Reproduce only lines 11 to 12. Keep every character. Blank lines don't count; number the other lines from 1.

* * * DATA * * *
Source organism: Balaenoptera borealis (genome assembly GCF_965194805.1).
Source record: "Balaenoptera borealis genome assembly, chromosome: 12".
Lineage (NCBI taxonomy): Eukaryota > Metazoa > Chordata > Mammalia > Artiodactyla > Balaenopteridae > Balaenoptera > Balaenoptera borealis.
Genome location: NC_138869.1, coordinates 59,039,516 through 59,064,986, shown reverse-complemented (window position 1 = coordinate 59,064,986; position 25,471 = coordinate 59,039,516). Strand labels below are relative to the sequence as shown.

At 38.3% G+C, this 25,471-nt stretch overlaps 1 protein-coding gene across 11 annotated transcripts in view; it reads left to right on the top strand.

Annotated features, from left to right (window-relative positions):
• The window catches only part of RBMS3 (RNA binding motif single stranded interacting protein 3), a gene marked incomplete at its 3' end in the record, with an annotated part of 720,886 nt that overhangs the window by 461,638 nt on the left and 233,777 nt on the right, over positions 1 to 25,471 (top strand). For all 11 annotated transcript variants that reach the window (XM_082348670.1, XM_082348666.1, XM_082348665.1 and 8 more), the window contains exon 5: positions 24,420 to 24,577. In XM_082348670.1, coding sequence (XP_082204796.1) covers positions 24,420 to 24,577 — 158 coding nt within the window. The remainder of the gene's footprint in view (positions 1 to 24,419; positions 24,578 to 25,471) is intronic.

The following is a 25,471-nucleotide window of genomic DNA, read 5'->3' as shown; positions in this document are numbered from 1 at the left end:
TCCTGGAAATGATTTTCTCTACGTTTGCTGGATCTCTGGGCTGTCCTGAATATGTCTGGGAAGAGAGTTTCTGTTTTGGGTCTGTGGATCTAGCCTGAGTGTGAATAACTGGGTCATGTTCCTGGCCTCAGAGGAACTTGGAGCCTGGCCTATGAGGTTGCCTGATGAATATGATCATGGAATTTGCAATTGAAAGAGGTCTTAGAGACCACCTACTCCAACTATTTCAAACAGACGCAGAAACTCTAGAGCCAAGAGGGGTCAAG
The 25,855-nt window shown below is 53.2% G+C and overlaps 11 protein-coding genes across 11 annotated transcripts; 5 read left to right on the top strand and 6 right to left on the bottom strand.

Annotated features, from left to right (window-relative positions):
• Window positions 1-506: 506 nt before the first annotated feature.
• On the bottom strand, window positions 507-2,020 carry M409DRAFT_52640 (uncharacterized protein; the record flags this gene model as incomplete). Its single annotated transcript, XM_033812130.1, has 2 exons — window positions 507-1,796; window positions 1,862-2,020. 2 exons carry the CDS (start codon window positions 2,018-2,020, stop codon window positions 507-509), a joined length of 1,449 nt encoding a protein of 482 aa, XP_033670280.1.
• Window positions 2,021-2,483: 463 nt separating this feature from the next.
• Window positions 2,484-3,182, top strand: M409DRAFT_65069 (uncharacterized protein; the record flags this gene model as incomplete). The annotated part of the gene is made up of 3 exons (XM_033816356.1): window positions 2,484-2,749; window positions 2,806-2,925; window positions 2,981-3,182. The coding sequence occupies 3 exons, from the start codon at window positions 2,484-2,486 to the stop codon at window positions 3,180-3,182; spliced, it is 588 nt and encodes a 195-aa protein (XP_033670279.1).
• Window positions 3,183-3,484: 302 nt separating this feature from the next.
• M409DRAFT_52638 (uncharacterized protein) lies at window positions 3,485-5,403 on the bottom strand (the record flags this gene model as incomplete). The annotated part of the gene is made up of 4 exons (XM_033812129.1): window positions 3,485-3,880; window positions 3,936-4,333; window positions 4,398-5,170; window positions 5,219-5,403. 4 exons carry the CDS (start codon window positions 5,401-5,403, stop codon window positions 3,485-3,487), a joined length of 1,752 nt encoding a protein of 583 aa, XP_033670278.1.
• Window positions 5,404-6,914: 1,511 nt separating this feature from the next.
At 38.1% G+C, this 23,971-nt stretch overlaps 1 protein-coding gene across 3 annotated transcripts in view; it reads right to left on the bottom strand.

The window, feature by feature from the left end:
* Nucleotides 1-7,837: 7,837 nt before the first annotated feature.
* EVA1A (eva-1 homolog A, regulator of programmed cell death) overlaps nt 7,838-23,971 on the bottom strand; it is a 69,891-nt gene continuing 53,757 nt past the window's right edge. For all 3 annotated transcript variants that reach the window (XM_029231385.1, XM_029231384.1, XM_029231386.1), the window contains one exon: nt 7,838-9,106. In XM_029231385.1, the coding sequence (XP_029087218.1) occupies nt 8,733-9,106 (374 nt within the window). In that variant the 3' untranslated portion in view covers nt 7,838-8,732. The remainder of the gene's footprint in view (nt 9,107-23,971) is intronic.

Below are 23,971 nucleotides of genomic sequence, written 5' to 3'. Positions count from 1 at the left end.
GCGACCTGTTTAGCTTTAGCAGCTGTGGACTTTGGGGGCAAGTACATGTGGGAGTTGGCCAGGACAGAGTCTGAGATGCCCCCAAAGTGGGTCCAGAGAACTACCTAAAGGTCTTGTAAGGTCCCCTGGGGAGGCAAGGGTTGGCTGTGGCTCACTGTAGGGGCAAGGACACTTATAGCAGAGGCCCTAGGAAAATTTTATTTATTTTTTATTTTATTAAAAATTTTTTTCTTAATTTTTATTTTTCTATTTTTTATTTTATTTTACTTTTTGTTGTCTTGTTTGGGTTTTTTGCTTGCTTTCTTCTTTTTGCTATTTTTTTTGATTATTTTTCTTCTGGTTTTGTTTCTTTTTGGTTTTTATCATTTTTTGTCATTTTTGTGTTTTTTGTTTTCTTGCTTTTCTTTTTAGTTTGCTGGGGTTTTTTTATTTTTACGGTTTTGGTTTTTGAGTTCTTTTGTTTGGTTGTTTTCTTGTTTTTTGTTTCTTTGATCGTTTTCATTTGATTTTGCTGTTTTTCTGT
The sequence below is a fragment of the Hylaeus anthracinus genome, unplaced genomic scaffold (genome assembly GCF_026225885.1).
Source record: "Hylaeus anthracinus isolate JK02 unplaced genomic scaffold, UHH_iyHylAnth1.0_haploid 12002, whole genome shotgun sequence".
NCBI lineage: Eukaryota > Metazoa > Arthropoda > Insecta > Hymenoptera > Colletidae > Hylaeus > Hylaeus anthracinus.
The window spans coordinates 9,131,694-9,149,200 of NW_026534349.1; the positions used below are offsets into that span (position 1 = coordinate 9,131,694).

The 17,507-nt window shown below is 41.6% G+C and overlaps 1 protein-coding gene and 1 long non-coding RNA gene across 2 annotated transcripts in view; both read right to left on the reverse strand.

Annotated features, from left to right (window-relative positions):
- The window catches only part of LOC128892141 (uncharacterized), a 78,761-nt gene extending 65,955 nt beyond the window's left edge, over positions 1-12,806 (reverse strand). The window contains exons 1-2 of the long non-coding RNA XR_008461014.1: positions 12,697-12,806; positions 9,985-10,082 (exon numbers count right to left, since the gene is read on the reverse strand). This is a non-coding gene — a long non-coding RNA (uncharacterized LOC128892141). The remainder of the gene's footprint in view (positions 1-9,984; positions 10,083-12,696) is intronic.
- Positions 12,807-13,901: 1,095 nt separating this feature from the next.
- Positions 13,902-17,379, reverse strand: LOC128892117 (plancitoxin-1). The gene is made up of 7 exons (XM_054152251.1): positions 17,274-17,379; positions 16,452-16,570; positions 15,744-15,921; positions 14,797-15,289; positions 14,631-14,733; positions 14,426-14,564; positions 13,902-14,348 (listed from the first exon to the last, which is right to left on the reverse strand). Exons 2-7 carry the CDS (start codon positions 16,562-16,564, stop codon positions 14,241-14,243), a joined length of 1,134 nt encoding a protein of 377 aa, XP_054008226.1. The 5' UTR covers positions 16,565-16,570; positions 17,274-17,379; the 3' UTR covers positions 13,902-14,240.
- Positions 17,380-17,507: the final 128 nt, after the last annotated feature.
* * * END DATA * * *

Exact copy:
Annotated features, from left to right (window-relative positions):
• Window positions 1-506: 506 nt before the first annotated feature.